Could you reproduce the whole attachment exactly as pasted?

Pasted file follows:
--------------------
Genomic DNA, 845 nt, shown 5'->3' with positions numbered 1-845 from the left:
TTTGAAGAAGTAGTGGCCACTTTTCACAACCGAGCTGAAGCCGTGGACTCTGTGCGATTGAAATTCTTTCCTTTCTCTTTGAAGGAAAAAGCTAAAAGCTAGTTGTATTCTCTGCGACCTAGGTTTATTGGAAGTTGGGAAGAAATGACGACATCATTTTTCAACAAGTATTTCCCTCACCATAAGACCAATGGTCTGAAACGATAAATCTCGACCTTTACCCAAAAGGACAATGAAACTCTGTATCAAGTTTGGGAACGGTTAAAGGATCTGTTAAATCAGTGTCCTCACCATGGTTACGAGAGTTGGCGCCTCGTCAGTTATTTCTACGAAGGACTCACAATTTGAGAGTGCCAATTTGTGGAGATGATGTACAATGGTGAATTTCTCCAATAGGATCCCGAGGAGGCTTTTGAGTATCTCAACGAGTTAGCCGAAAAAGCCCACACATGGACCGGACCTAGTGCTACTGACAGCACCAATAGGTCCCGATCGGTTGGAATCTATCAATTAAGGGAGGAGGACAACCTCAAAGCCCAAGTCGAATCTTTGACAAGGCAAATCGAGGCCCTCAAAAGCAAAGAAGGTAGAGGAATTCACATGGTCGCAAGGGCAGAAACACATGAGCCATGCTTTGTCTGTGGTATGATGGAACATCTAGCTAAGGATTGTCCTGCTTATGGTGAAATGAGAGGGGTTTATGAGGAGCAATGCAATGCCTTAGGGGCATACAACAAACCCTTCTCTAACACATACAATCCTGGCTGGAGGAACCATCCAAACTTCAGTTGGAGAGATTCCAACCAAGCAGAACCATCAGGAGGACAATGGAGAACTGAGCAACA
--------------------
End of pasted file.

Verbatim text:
Genomic DNA, 845 nt, shown 5'->3' with positions numbered 1-845 from the left:
TTTGAAGAAGTAGTGGCCACTTTTCACAACCGAGCTGAAGCCGTGGACTCTGTGCGATTGAAATTCTTTCCTTTCTCTTTGAAGGAAAAAGCTAAAAGCTAGTTGTATTCTCTGCGACCTAGGTTTATTGGAAGTTGGGAAGAAATGACGACATCATTTTTCAACAAGTATTTCCCTCACCATAAGACCAATGGTCTGAAACGATAAATCTCGACCTTTACCCAAAAGGACAATGAAACTCTGTATCAAGTTTGGGAACGGTTAAAGGATCTGTTAAATCAGTGTCCTCACCATGGTTACGAGAGTTGGCGCCTCGTCAGTTATTTCTACGAAGGACTCACAATTTGAGAGTGCCAATTTGTGGAGATGATGTACAATGGTGAATTTCTCCAATAGGATCCCGAGGAGGCTTTTGAGTATCTCAACGAGTTAGCCGAAAAAGCCCACACATGGACCGGACCTAGTGCTACTGACAGCACCAATAGGTCCCGATCGGTTGGAATCTATCAATTAAGGGAGGAGGACAACCTCAAAGCCCAAGTCGAATCTTTGACAAGGCAAATCGAGGCCCTCAAAAGCAAAGAAGGTAGAGGAATTCACATGGTCGCAAGGGCAGAAACACATGAGCCATGCTTTGTCTGTGGTATGATGGAACATCTAGCTAAGGATTGTCCTGCTTATGGTGAAATGAGAGGGGTTTATGAGGAGCAATGCAATGCCTTAGGGGCATACAACAAACCCTTCTCTAACACATACAATCCTGGCTGGAGGAACCATCCAAACTTCAGTTGGAGAGATTCCAACCAAGCAGAACCATCAGGAGGACAATGGAGAACTGAGCAACA